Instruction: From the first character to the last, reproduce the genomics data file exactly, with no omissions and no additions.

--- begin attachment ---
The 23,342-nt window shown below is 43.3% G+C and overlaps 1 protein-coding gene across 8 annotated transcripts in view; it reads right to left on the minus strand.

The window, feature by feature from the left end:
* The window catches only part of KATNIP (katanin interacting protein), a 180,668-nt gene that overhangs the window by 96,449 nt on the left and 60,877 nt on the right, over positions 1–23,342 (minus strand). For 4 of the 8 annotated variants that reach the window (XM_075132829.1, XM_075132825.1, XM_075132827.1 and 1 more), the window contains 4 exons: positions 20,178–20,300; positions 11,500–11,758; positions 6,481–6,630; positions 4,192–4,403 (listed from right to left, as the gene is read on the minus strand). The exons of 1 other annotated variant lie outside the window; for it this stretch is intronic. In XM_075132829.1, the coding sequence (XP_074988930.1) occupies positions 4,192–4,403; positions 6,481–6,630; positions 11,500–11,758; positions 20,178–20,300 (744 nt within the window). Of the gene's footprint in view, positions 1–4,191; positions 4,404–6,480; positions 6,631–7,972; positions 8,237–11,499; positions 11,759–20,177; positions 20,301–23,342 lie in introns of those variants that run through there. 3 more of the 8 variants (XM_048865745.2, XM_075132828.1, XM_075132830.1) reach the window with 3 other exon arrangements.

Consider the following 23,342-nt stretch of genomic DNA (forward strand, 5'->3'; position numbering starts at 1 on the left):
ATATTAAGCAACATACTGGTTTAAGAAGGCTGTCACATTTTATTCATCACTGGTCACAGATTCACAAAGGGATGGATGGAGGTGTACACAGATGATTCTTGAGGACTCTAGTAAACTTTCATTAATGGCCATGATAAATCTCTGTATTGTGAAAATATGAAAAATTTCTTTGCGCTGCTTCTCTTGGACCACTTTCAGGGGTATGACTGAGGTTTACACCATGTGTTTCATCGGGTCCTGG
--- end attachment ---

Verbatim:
The 23,342-nt window shown below is 43.3% G+C and overlaps 1 protein-coding gene across 8 annotated transcripts in view; it reads right to left on the minus strand.

The window, feature by feature from the left end:
* The window catches only part of KATNIP (katanin interacting protein), a 180,668-nt gene that overhangs the window by 96,449 nt on the left and 60,877 nt on the right, over positions 1–23,342 (minus strand). For 4 of the 8 annotated variants that reach the window (XM_075132829.1, XM_075132825.1, XM_075132827.1 and 1 more), the window contains 4 exons: positions 20,178–20,300; positions 11,500–11,758; positions 6,481–6,630; positions 4,192–4,403 (listed from right to left, as the gene is read on the minus strand). The exons of 1 other annotated variant lie outside the window; for it this stretch is intronic. In XM_075132829.1, the coding sequence (XP_074988930.1) occupies positions 4,192–4,403; positions 6,481–6,630; positions 11,500–11,758; positions 20,178–20,300 (744 nt within the window). Of the gene's footprint in view, positions 1–4,191; positions 4,404–6,480; positions 6,631–7,972; positions 8,237–11,499; positions 11,759–20,177; positions 20,301–23,342 lie in introns of those variants that run through there. 3 more of the 8 variants (XM_048865745.2, XM_075132828.1, XM_075132830.1) reach the window with 3 other exon arrangements.

Consider the following 23,342-nt stretch of genomic DNA (forward strand, 5'->3'; position numbering starts at 1 on the left):
ATATTAAGCAACATACTGGTTTAAGAAGGCTGTCACATTTTATTCATCACTGGTCACAGATTCACAAAGGGATGGATGGAGGTGTACACAGATGATTCTTGAGGACTCTAGTAAACTTTCATTAATGGCCATGATAAATCTCTGTATTGTGAAAATATGAAAAATTTCTTTGCGCTGCTTCTCTTGGACCACTTTCAGGGGTATGACTGAGGTTTACACCATGTGTTTCATCGGGTCCTGG